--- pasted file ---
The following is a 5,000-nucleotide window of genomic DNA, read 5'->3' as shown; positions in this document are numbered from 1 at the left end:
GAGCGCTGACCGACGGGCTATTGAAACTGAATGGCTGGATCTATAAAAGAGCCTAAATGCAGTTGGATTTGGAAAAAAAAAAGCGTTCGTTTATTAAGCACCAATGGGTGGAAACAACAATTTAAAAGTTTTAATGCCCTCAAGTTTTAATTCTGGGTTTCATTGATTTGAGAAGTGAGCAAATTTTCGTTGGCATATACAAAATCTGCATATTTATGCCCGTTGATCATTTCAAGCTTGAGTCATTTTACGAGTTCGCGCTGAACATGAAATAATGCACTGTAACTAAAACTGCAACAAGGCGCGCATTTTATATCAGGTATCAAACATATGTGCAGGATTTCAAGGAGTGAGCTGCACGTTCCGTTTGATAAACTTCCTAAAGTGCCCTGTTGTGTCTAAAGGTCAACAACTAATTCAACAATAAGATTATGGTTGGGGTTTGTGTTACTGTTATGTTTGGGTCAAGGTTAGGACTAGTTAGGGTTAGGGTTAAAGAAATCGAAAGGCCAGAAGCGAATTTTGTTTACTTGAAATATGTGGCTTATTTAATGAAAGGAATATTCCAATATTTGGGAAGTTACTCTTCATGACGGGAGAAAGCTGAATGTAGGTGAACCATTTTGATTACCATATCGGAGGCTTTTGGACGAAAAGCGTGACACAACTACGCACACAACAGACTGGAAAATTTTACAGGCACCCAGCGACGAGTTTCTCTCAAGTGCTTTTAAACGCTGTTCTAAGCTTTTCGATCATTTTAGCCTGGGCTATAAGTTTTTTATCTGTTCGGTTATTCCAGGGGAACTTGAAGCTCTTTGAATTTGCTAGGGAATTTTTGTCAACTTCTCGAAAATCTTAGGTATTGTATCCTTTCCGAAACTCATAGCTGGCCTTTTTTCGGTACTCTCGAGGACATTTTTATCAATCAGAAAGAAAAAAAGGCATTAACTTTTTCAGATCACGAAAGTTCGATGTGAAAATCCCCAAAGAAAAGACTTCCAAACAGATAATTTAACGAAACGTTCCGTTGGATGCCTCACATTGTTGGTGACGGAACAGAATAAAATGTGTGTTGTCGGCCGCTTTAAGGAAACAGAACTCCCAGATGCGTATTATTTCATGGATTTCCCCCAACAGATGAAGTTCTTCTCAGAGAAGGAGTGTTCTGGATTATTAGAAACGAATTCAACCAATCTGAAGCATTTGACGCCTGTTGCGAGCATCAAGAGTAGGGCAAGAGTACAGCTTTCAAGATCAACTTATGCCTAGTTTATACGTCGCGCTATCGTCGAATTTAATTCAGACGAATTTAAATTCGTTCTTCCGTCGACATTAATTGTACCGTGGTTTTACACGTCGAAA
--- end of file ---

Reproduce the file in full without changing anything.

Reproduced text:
The following is a 5,000-nucleotide window of genomic DNA, read 5'->3' as shown; positions in this document are numbered from 1 at the left end:
GAGCGCTGACCGACGGGCTATTGAAACTGAATGGCTGGATCTATAAAAGAGCCTAAATGCAGTTGGATTTGGAAAAAAAAAAGCGTTCGTTTATTAAGCACCAATGGGTGGAAACAACAATTTAAAAGTTTTAATGCCCTCAAGTTTTAATTCTGGGTTTCATTGATTTGAGAAGTGAGCAAATTTTCGTTGGCATATACAAAATCTGCATATTTATGCCCGTTGATCATTTCAAGCTTGAGTCATTTTACGAGTTCGCGCTGAACATGAAATAATGCACTGTAACTAAAACTGCAACAAGGCGCGCATTTTATATCAGGTATCAAACATATGTGCAGGATTTCAAGGAGTGAGCTGCACGTTCCGTTTGATAAACTTCCTAAAGTGCCCTGTTGTGTCTAAAGGTCAACAACTAATTCAACAATAAGATTATGGTTGGGGTTTGTGTTACTGTTATGTTTGGGTCAAGGTTAGGACTAGTTAGGGTTAGGGTTAAAGAAATCGAAAGGCCAGAAGCGAATTTTGTTTACTTGAAATATGTGGCTTATTTAATGAAAGGAATATTCCAATATTTGGGAAGTTACTCTTCATGACGGGAGAAAGCTGAATGTAGGTGAACCATTTTGATTACCATATCGGAGGCTTTTGGACGAAAAGCGTGACACAACTACGCACACAACAGACTGGAAAATTTTACAGGCACCCAGCGACGAGTTTCTCTCAAGTGCTTTTAAACGCTGTTCTAAGCTTTTCGATCATTTTAGCCTGGGCTATAAGTTTTTTATCTGTTCGGTTATTCCAGGGGAACTTGAAGCTCTTTGAATTTGCTAGGGAATTTTTGTCAACTTCTCGAAAATCTTAGGTATTGTATCCTTTCCGAAACTCATAGCTGGCCTTTTTTCGGTACTCTCGAGGACATTTTTATCAATCAGAAAGAAAAAAAGGCATTAACTTTTTCAGATCACGAAAGTTCGATGTGAAAATCCCCAAAGAAAAGACTTCCAAACAGATAATTTAACGAAACGTTCCGTTGGATGCCTCACATTGTTGGTGACGGAACAGAATAAAATGTGTGTTGTCGGCCGCTTTAAGGAAACAGAACTCCCAGATGCGTATTATTTCATGGATTTCCCCCAACAGATGAAGTTCTTCTCAGAGAAGGAGTGTTCTGGATTATTAGAAACGAATTCAACCAATCTGAAGCATTTGACGCCTGTTGCGAGCATCAAGAGTAGGGCAAGAGTACAGCTTTCAAGATCAACTTATGCCTAGTTTATACGTCGCGCTATCGTCGAATTTAATTCAGACGAATTTAAATTCGTTCTTCCGTCGACATTAATTGTACCGTGGTTTTACACGTCGAAA